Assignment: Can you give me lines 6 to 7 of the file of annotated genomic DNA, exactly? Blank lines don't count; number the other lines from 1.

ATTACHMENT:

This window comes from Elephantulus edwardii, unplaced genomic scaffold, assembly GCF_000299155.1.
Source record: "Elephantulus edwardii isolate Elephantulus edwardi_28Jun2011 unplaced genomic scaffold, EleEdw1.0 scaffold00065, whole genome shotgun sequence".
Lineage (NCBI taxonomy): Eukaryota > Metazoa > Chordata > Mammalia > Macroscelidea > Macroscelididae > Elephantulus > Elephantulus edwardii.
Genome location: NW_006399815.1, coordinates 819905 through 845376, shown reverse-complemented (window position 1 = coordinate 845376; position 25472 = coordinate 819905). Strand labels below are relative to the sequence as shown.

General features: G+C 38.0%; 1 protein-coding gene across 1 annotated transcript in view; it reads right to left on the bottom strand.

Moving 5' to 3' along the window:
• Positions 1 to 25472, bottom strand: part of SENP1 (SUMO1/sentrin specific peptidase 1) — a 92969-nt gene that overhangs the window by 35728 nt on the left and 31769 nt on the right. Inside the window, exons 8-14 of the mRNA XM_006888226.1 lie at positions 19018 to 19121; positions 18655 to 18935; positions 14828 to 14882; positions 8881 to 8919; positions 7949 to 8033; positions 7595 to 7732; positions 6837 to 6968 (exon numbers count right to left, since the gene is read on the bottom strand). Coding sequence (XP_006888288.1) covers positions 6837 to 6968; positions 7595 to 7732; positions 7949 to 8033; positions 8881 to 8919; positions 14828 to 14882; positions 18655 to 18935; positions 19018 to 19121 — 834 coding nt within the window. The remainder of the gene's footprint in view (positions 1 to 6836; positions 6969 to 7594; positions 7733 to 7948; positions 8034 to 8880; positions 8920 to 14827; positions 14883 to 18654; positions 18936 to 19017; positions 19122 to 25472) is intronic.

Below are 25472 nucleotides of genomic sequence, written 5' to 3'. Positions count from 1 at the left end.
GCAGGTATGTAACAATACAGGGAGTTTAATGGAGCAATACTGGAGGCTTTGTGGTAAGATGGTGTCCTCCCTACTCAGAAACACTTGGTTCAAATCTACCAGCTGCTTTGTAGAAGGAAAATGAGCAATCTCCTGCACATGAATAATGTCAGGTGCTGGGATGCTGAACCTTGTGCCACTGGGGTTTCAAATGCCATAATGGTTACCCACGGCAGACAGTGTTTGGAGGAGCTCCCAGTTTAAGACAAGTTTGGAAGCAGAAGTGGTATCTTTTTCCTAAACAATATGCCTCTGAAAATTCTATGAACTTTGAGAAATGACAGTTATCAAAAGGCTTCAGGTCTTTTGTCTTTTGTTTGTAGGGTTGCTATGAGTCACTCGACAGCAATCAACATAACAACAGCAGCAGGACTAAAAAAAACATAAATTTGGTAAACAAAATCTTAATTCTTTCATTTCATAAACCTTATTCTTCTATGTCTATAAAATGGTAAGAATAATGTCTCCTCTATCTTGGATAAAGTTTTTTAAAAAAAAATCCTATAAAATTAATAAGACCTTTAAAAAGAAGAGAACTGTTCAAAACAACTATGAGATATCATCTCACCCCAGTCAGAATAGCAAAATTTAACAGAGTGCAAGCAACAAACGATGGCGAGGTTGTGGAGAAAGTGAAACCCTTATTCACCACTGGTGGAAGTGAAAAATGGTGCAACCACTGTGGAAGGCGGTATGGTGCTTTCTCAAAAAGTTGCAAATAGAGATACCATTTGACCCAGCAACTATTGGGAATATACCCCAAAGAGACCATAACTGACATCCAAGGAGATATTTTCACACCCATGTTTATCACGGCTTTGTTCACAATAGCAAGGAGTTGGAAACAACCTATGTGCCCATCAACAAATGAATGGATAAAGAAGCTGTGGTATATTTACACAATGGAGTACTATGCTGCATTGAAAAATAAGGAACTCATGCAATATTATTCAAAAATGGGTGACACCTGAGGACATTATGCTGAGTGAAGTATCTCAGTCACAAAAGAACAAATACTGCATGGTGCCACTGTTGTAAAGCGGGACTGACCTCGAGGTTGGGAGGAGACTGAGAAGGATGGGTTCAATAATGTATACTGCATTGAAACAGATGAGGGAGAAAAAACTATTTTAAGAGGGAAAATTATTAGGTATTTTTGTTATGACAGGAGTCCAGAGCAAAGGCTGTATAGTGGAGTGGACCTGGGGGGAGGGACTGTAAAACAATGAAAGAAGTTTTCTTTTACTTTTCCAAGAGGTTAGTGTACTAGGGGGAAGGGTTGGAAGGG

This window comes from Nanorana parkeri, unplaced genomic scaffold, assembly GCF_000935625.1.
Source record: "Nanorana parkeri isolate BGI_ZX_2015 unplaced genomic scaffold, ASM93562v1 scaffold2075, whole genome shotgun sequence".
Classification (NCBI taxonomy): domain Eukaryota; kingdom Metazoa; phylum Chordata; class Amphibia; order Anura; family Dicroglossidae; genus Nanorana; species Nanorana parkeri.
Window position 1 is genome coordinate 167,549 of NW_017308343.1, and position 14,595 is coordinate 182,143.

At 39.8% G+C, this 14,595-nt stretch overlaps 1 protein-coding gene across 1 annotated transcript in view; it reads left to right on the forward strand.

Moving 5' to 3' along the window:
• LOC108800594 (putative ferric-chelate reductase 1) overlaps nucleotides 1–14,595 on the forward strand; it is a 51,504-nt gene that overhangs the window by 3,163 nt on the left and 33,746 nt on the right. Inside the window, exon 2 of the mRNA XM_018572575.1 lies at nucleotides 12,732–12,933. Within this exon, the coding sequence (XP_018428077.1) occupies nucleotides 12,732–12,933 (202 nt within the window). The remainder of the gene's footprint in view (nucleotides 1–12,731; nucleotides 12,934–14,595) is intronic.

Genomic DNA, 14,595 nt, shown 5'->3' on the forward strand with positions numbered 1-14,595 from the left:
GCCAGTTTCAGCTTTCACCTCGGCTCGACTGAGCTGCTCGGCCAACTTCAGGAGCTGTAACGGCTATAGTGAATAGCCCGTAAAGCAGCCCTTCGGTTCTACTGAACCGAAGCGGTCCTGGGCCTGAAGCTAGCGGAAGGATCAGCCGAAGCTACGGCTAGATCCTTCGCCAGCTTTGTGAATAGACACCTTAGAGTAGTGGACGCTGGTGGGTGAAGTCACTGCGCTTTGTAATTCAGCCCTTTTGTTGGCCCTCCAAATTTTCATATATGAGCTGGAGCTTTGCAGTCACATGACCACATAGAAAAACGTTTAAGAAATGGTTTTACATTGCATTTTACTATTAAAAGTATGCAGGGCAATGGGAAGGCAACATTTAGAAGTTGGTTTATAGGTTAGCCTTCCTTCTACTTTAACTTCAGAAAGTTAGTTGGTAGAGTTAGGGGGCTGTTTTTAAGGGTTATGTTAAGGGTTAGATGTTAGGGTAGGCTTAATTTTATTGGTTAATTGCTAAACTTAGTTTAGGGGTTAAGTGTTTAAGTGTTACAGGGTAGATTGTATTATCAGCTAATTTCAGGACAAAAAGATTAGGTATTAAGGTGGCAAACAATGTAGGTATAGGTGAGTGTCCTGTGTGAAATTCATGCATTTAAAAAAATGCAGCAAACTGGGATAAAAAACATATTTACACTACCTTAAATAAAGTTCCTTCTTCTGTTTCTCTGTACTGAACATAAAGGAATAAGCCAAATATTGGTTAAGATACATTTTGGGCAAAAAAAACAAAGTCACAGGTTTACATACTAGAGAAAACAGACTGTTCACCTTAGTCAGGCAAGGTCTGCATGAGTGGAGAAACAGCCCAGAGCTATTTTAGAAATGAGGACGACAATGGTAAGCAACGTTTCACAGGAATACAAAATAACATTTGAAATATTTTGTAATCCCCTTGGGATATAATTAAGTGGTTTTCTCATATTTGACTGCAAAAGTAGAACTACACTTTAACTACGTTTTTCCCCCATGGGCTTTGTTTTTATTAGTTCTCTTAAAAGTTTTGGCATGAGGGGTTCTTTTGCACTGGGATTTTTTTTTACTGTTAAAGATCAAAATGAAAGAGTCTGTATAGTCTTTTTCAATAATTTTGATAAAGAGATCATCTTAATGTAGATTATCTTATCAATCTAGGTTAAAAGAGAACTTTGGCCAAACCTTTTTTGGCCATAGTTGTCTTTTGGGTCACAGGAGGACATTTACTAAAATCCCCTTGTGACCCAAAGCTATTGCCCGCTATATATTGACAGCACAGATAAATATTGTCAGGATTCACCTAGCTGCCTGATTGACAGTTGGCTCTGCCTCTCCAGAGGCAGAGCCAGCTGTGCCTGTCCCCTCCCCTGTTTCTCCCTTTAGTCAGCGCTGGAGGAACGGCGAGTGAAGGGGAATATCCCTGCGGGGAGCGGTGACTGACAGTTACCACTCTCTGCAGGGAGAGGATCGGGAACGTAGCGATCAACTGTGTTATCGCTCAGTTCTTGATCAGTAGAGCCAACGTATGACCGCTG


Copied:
Moving 5' to 3' along the window:
• Positions 1 to 25472, bottom strand: part of SENP1 (SUMO1/sentrin specific peptidase 1) — a 92969-nt gene that overhangs the window by 35728 nt on the left and 31769 nt on the right. Inside the window, exons 8-14 of the mRNA XM_006888226.1 lie at positions 19018 to 19121; positions 18655 to 18935; positions 14828 to 14882; positions 8881 to 8919; positions 7949 to 8033; positions 7595 to 7732; positions 6837 to 6968 (exon numbers count right to left, since the gene is read on the bottom strand). Coding sequence (XP_006888288.1) covers positions 6837 to 6968; positions 7595 to 7732; positions 7949 to 8033; positions 8881 to 8919; positions 14828 to 14882; positions 18655 to 18935; positions 19018 to 19121 — 834 coding nt within the window. The remainder of the gene's footprint in view (positions 1 to 6836; positions 6969 to 7594; positions 7733 to 7948; positions 8034 to 8880; positions 8920 to 14827; positions 14883 to 18654; positions 18936 to 19017; positions 19122 to 25472) is intronic.